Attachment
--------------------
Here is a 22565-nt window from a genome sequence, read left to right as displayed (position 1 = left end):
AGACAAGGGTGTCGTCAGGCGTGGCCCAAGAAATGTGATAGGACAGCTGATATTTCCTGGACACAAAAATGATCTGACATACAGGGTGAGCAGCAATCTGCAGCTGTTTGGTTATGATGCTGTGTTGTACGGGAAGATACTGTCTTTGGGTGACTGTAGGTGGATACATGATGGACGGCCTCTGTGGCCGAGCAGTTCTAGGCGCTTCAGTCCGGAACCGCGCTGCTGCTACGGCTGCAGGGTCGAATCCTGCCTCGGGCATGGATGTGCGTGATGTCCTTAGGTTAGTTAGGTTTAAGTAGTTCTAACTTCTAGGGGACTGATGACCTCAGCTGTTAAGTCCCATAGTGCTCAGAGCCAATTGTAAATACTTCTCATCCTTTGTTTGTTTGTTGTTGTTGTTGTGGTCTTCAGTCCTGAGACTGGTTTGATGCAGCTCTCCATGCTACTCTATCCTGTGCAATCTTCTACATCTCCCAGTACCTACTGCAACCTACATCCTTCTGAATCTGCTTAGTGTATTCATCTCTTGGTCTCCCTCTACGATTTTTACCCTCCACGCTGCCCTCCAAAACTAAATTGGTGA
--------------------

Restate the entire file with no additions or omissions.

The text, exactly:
Here is a 22565-nt window from a genome sequence, read left to right as displayed (position 1 = left end):
AGACAAGGGTGTCGTCAGGCGTGGCCCAAGAAATGTGATAGGACAGCTGATATTTCCTGGACACAAAAATGATCTGACATACAGGGTGAGCAGCAATCTGCAGCTGTTTGGTTATGATGCTGTGTTGTACGGGAAGATACTGTCTTTGGGTGACTGTAGGTGGATACATGATGGACGGCCTCTGTGGCCGAGCAGTTCTAGGCGCTTCAGTCCGGAACCGCGCTGCTGCTACGGCTGCAGGGTCGAATCCTGCCTCGGGCATGGATGTGCGTGATGTCCTTAGGTTAGTTAGGTTTAAGTAGTTCTAACTTCTAGGGGACTGATGACCTCAGCTGTTAAGTCCCATAGTGCTCAGAGCCAATTGTAAATACTTCTCATCCTTTGTTTGTTTGTTGTTGTTGTTGTGGTCTTCAGTCCTGAGACTGGTTTGATGCAGCTCTCCATGCTACTCTATCCTGTGCAATCTTCTACATCTCCCAGTACCTACTGCAACCTACATCCTTCTGAATCTGCTTAGTGTATTCATCTCTTGGTCTCCCTCTACGATTTTTACCCTCCACGCTGCCCTCCAAAACTAAATTGGTGA